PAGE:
ANNAPOLIS — An article in the state’s criminal law could have the term “gang” replaced with “criminal organization” if bills cross-filed and sponsored by Del. Jesse Pippy (R-Frederick and Carroll) and Sen. Michael Hough (R-Frederick and Carroll) become law.
The change seems like a simple one, but both Pippy and Hough said this week it’s part of a broader effort to strengthen that part of the state code.
Both spent months sitting on a statewide task force to examine the state’s criminal gang statute, and Senate Bill 745 and House Bill 1083 were the result of deliberations between them, along with former federal prosecutors, members of the state Office of the Attorney General, ACLU, public defender’s office and other groups.
Frederick County State’s Attorney Charlie Smith, who participated in one of the task force’s meetings late last year, said the proposal is a good first step in giving the law more teeth.
“We’re in favor of it because it expands what we think as of gangs,” Smith said. “Right now, when people think of gangs, they think of MS-13, Bloods, Crips. To expand it to a criminal organization would include a lot of white-collar crime that’s currently occurring.”
In line with that, the bill also adds a lot of activities that could qualify under the criminal organization statute, including embezzlement, obstruction of justice, destruction of evidence, gambling offenses, and a number of contraband offenses.
Pippy said expanding the law to include not just “gangs,” along with these actions, is intended to lead to less bias toward certain minorities or demographic groups.
“There’s a perception that when you’re talking about gangs, it only applies to a certain demographic or a certain group,” Pippy said. “And what we’re saying is as a body, we want people to know that we’re not going to tolerate any organized crime.”
That includes financial crimes specifically, he added.
At one point in a hearing for the bill in the Senate’s Judicial Proceedings Committee, Sen. Ron Young (D-Frederick) asked if an amendment could be added to the bill requiring that any items seized by law enforcement through civil asset forfeiture be returned to the owners — such as cars, printers or items easily traceable to the original owner.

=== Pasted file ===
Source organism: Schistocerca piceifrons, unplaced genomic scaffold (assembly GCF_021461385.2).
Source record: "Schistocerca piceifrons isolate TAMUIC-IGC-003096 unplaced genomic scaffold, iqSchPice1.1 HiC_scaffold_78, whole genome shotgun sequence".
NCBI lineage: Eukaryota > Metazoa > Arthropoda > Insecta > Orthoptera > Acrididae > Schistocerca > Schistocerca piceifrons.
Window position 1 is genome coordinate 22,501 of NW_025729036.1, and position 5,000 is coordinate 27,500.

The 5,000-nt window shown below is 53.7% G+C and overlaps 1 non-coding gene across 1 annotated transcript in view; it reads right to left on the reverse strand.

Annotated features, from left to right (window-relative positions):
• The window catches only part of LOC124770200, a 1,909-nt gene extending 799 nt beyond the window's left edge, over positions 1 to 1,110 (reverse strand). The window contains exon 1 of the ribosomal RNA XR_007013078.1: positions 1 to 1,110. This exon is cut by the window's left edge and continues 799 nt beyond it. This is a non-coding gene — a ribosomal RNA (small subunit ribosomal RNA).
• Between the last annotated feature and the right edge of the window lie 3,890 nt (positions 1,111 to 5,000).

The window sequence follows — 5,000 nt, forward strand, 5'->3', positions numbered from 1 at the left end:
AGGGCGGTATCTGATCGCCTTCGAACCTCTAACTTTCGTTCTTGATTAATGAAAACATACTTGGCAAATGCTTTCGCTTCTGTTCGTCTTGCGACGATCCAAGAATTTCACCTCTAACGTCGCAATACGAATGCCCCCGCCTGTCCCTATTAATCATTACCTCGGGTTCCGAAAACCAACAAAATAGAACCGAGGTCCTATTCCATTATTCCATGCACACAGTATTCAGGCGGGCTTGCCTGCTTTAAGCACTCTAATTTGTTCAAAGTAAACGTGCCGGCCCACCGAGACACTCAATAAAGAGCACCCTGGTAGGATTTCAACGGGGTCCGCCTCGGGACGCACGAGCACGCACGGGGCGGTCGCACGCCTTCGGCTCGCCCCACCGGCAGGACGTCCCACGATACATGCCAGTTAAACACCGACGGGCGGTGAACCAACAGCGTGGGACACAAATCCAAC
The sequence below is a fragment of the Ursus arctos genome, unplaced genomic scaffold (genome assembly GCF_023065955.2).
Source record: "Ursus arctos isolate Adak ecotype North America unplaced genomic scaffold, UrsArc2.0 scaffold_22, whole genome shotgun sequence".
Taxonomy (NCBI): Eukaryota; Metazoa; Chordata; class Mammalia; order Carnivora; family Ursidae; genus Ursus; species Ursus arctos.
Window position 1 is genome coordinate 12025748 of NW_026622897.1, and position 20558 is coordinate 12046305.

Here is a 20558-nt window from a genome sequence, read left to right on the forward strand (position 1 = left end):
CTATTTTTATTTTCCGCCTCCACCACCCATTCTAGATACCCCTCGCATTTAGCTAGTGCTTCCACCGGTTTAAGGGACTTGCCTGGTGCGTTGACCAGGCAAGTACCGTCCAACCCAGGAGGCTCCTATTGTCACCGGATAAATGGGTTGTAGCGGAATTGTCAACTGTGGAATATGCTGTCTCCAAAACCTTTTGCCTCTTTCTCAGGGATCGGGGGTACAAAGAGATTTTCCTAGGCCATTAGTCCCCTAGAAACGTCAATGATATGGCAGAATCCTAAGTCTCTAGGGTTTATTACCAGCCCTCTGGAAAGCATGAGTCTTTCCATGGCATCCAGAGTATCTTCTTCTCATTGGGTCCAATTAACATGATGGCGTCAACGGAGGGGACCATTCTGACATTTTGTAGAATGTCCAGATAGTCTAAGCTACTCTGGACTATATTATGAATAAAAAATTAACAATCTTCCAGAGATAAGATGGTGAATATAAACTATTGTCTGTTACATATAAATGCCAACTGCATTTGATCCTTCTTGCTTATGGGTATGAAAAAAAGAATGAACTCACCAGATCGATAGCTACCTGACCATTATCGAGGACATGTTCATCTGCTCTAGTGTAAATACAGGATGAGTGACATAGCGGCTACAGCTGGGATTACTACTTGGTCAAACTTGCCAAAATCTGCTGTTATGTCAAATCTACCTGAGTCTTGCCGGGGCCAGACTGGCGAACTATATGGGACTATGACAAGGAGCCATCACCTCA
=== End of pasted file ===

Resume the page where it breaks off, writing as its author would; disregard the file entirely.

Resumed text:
Hough said he would be interested in adding that amendment if it isn’t already covered by state law.
He added incorporating aspects of the federal Racketeer Influenced and Corrupt Organizations Act, or RICO statute, should be good, especially given cases that couldn’t be prosecuted in the past several years.
“There’s many times in Maryland we had cases ... [of] corruption in our prisons, and other institutions, [and] we were unable to prosecute those in Maryland and turn them over to the federal government,” Hough said. “Because their RICO statute is so much better, because they can charge someone as a corrupt organization.”
Several members of the task force testified in support of the bill in the Senate Judicial Proceedings Committee this week. The lone oral opposition came from Ricardo Flores and Melanie Shapiro, two members of the state public defender’s office.
Flores and Shapiro argued the law was too broad in defining those who could be part of a criminal organization. The current bill states the person must:
- Know of the criminal organization’s existence.
- Have been connected or associated with the organization “in a meaningful way.”
- Had a “general understanding” of the organization’s activities.
Pippy said he was open to cleaning up that language, and that simply being a family member of an organization isn’t enough to be charged.
“What we want to make sure is we’re not going after people who know somebody in an organization, we go after the people that are actually involved,” Pippy said.
Sentencing guidelines, which were part of the task force’s discussion, are not part of the legislation.
Smith said, however, a bill regarding that might come up when more of these crimes are prosecuted, given the current proposal passes in some form.
“We’re going to be able to prosecute more people under the gang/criminal organization statute, and I think that’s a first step,” Smith said. “And hopefully when people see us prosecuting these white-collar criminal organizations, maybe at that point in time they’ll be more empathetic about a sentencing provision with teeth.”